Death by a Thousand Cuts: Incorporating Cumulative Effects in Australia's Environment Protection and Biodiversity Conservation Act
Dales, Jessica T., Washington International Law Journal
When Australia broke away from the supercontinent Gondwana over fifty million years ago it set the stage for a unique set of evolutionary forces to produce a land like no other.1 The resulting continent includes stunningly diverse ecosystems and millions of species found nowhere else in the world.2 Endowed with such an extraordinary natural environment, the Australian government attempts to balance conservation and the growing pressures of human activity through legislation.3
However, the Australian government's central environmental legislation, the Environment Protection and Biodiversity Conservation Act 1999 ("EPBCA"),4 is ill-equipped to achieve this balance. The legislation's overarching goal is to protect and manage nationally and internationally important flora, fauna, ecological communities, and heritage places, all defined in the EPBCA as matters of national environmental significance ("NES").5 The EPBCA falls short of this goal because the environmental assessment process is narrowly focused on the environmental impacts of individual projects.6 This failure ignores the broader environmental implications of any single proposed project. As a result, the environmental assessment process does not properly address environmental impacts at the more critical landscape and ecosystem scale.7
While individual effects may be insignificant on their own, impacts from one or more sources often result in the degradation of critical resources over time.8 Indeed, evidence indicates that the most damaging environmental effects may result not from the direct effects of a discrete action, "but from the combination of the individually minor effects of multiple actions over time."9 The successive, incremental, and combined impacts of multiple actions on the environment are known as cumulative impacts.10
The EPBCA is triggered when a proposed project might have a significant impact on a matter of NES.11 Under the current EPBCA, there is an unacceptable risk that individual projects will be considered safe for the environment, even though such projects may have very significant cumulative impacts. Cumulative impacts by definition cannot be addressed effectively in isolation.12 This is an important environmental consideration not addressed under the current statutory framework. Therefore, the EPBCA should include a clear mechanism for assessing the likely cumulative impacts of a proposed development project over time and in conjunction with other projects. Further, where there is evidence that a project will have a significant cumulative impact on a matter of NES, there should be reasonable grounds to reject the project upfront. Under the current scheme, administrators cannot take action on a project with only cumulative effects until significant damage actually occurs. This risk exists because the EBPCA's assessment process does not clearly call for assessment of cumulative impacts.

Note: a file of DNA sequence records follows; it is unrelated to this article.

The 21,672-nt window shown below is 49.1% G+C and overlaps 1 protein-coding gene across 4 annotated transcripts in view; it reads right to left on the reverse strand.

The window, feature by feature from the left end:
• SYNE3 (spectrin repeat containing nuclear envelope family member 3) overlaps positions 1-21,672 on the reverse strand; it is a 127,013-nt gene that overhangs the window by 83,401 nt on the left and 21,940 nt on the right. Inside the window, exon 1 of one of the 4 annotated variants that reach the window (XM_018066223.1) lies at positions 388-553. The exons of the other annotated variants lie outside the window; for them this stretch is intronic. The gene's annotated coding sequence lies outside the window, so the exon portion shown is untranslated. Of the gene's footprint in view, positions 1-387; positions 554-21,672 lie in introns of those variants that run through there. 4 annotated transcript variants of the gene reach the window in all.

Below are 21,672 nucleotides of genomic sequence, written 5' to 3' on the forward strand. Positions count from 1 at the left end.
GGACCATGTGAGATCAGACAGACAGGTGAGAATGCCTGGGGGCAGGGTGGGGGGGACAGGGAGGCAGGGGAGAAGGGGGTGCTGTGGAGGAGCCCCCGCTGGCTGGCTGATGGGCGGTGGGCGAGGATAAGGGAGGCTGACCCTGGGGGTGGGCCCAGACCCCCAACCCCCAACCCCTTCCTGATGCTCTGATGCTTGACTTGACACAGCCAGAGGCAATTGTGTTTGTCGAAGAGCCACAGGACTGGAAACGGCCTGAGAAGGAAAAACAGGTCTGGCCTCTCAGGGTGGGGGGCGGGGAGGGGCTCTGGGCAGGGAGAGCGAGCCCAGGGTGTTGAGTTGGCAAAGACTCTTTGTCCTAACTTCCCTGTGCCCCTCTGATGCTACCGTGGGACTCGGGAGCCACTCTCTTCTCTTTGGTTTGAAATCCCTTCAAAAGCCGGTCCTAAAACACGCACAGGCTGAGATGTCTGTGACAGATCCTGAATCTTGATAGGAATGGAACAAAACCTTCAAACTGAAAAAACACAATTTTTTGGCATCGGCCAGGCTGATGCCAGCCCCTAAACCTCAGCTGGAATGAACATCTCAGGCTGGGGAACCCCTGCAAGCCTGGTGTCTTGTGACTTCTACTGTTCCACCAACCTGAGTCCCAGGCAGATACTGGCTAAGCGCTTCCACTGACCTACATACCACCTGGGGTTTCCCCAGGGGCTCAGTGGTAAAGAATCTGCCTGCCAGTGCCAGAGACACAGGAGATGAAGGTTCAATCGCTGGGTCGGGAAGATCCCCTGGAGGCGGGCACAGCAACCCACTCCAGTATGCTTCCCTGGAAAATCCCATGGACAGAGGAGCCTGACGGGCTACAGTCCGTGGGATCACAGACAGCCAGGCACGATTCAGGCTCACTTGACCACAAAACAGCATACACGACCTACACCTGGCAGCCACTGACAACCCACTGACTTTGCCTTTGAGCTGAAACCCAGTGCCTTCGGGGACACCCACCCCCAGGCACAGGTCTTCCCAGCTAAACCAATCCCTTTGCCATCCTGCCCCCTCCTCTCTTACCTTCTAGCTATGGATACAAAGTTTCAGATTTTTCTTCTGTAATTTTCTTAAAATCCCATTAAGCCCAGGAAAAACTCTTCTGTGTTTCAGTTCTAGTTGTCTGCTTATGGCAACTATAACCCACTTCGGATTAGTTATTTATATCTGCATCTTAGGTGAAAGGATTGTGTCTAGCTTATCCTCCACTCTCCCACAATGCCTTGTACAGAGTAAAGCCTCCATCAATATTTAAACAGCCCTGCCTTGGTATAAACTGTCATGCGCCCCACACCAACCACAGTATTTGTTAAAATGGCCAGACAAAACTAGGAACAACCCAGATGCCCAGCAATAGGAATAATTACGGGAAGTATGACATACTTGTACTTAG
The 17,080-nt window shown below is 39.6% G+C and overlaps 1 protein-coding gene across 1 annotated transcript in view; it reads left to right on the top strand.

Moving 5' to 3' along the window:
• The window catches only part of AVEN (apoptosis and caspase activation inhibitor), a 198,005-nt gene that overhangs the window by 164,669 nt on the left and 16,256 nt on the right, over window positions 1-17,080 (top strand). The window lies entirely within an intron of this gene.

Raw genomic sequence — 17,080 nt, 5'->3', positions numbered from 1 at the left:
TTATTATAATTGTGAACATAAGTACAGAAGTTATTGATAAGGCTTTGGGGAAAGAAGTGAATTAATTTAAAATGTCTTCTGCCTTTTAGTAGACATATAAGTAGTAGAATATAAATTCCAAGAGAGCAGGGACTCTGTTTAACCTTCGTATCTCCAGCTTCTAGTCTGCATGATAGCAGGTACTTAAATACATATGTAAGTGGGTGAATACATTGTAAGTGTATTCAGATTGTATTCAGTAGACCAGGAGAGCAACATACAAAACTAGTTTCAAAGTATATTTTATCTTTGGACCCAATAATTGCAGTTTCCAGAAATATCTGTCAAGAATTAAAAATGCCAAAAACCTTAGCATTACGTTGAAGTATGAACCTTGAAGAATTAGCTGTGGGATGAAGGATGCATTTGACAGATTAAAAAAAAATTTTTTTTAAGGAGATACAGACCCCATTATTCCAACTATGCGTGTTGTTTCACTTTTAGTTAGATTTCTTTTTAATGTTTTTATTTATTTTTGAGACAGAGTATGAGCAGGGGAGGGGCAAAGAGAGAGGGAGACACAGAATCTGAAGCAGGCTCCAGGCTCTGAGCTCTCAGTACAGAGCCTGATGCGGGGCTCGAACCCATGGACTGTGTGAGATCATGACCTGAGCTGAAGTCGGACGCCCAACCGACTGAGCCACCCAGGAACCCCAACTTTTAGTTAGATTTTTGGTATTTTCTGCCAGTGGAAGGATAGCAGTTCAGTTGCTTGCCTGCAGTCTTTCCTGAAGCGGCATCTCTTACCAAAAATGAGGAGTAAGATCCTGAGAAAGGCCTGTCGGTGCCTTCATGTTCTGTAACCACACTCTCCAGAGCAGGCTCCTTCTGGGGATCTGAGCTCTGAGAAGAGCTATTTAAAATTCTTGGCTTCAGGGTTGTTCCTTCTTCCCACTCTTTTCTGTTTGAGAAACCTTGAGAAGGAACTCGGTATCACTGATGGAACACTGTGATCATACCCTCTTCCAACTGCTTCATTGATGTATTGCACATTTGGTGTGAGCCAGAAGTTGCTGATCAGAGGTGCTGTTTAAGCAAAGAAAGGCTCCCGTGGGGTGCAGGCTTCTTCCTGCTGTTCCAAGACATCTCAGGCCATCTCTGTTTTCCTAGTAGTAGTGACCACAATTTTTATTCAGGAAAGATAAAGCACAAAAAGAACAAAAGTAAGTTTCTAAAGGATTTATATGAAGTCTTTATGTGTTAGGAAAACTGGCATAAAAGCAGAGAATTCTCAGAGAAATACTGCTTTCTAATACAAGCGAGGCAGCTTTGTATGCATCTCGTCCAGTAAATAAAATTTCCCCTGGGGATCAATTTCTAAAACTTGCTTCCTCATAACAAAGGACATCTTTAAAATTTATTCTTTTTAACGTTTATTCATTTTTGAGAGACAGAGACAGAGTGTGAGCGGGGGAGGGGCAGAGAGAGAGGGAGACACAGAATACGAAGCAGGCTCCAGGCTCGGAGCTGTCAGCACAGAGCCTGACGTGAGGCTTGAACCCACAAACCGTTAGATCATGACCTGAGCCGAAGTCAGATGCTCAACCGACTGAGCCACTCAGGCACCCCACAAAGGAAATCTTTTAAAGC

As a result, the federal judiciary demonstrates confusion regarding the appropriate scope of environmental assessments under the EPBCA.13 The courts have not consistently defined what constitutes a "significant impact" for the purposes of triggering the Act and have failed to extend the definition to encompass cumulative impacts.14 Given the limits of judicial review under the EBPCA,15 it is unlikely that the courts will ever expand the scope of the EPBCA to include those activities that are likely to have a significant cumulative impact.16 Thus, the need for legislative action is even more critical.
This comment argues that the Act should be amended to shift the EPBCA's existing focus on traditional project-by-project based environmental assessment to an assessment process that explicitly requires consideration of cumulative environmental impacts. Strategic Environmental Assessments ("SEA"), as opposed to project level environmental assessments, internalize landscape and ecosystem level impacts into the assessment process. …